Water Quality Monitoring

The Ozaukee County Planning and Parks Department has established a robust water quality sampling and monitoring program on the Little Menomonee River and Creek, Mole Creek, and Ulao/Kaul Creek through grant funding beginning in 2016.  A series of discrete water quality sampling events and continuous water quality monitoring using stationed units is providing data necessary to establish a baseline and provides insight into water quality trends associated with stream and habitat restoration pre- and post-construction, potentially validating the numerous benefits of the Department’s restoration projects.

Discrete water quality samples are collected and analyzed for chloride, E. coli, orthophosphate (dissolved reactive phosphorus), total phosphorus chloride and total suspended solids (TSS) by the Wisconsin SLOH approximately every 30 days from May – October. Additional quantitative abiotic parameters are measured at time of water sampling using a handheld instrument, including: water temperature, pH, conductivity, total dissolved solids (TDS), dissolved oxygen concentration and percent saturation, turbidity, salinity, atmospheric pressure, air temperature, wet and bankfull width of the stream, and water depth and velocity (at one foot increments across the stream). Visual observations regarding water clarity, condition of riparian habitat, and presence of animal species are also noted. Deployable continuous water quality monitoring units are deployed seasonally (May – October) and are designed to measure water temperature, water depth, dissolved oxygen concentration, pH, and conductivity and programmed to record readings every 30 minutes.

Various water quality contaminants are closely tied to many of the BUI’s (Beneficial Use Impairments) listed for the Milwaukee River Estuary, particularly those related to algal blooms and exposure to bacteria and other pathogens. Poor water quality and excessive nutrient loading adversely affect benthic organisms, fish, wildlife, and plankton. Eutrophic conditions caused by excessive nutrient levels often lead to large algal blooms, which can result in low dissolved oxygen levels, fish kills, and poor aesthetics. Influxes of pathogens into the system, particularly during high flow events, can have a direct effect on fish and wildlife populations and are a major concern for safe public enjoyment of affected waterbodies.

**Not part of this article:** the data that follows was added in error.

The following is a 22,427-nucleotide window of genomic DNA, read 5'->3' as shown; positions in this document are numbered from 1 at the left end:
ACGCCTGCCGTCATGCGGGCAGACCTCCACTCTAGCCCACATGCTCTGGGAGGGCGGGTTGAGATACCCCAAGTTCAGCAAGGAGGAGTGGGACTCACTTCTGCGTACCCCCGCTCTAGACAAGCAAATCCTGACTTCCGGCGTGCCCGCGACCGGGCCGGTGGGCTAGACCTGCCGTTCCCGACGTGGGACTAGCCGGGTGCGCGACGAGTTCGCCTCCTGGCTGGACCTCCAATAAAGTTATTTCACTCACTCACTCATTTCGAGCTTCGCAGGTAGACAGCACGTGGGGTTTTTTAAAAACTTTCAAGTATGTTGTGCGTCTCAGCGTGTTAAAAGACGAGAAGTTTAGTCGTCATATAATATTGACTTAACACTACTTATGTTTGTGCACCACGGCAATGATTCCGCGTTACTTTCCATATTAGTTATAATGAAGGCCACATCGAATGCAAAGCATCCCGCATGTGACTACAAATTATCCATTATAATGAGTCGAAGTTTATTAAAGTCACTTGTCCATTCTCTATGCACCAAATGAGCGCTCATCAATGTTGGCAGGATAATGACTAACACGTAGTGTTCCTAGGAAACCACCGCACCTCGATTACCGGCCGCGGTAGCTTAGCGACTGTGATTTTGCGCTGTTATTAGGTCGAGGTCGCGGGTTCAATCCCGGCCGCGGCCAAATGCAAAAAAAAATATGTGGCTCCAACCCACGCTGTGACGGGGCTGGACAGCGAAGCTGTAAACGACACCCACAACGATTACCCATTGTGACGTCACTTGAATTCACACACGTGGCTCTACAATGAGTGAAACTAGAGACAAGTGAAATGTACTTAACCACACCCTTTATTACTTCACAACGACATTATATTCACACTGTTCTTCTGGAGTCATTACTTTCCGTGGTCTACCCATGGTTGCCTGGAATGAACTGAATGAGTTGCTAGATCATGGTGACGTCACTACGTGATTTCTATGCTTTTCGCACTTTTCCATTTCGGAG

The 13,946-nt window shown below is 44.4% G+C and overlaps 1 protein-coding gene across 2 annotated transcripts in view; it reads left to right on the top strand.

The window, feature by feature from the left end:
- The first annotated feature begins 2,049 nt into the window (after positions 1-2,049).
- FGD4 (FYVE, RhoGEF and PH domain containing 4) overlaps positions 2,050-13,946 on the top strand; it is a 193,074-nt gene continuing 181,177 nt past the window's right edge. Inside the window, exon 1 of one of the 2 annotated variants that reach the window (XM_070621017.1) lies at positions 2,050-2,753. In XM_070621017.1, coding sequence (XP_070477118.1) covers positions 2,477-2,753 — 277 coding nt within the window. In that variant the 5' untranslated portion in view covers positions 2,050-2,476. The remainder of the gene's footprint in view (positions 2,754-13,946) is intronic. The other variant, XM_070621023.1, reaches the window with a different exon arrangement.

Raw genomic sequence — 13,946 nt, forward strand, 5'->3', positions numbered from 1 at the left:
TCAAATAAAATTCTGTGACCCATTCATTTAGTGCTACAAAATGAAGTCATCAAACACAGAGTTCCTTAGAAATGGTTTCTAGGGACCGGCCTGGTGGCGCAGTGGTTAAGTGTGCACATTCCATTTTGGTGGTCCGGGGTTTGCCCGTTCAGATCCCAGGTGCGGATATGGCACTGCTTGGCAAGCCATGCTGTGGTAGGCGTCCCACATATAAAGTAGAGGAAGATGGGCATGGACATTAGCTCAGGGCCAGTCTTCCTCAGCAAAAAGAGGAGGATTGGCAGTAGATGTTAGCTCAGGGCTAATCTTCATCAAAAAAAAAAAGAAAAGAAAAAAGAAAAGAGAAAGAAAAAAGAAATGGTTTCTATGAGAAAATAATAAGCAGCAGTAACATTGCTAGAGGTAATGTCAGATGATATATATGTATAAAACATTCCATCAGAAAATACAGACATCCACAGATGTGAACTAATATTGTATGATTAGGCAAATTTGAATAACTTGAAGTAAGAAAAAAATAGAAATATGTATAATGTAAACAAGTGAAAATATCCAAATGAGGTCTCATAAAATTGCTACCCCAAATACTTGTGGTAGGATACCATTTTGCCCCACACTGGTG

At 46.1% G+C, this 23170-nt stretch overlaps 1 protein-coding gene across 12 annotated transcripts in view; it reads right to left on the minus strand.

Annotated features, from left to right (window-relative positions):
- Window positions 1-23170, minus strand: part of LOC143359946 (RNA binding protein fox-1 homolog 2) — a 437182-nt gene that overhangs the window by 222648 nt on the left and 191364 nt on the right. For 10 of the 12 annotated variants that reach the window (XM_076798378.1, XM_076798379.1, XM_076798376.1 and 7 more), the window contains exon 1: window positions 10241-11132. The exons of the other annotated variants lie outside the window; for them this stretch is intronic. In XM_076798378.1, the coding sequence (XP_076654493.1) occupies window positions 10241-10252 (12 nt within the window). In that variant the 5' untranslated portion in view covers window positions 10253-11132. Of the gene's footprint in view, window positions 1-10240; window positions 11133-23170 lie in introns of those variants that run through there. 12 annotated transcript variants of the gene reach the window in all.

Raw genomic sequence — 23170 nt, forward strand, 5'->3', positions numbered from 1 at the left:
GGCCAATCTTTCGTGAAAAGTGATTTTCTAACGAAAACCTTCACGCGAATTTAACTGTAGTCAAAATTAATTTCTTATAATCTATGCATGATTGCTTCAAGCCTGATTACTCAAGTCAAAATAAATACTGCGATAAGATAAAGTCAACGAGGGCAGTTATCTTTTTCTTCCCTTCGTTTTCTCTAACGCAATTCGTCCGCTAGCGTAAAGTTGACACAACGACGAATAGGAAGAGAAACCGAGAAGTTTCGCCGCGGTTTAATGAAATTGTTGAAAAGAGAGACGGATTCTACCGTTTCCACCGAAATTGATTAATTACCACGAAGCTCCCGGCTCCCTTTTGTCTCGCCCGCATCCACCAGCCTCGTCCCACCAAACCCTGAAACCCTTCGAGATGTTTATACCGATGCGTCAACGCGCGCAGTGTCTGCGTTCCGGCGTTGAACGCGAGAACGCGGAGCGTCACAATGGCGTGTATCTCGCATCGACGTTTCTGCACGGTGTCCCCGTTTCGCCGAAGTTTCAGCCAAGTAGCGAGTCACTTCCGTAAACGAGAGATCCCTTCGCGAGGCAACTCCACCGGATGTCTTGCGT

The Department and partners monitor water quality in the County to detect baseline low-flow conditions and to assess changes following rain events.  The parameters include:
Water Quality Parameters
Water Quality Monitoring

Continuous Water Quality Monitoring System

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Probes are protected by PVC pipe

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A combination of the Milwaukee Riverkeeper monitoring data, Ozaukee County data, and other sources will be useful for future water quality improvement planning by providing baseline and highlighting potential pollution hotspots, significant load contributions and trends overtime.

View the Final Water Quality Report Submitted to the WDNR: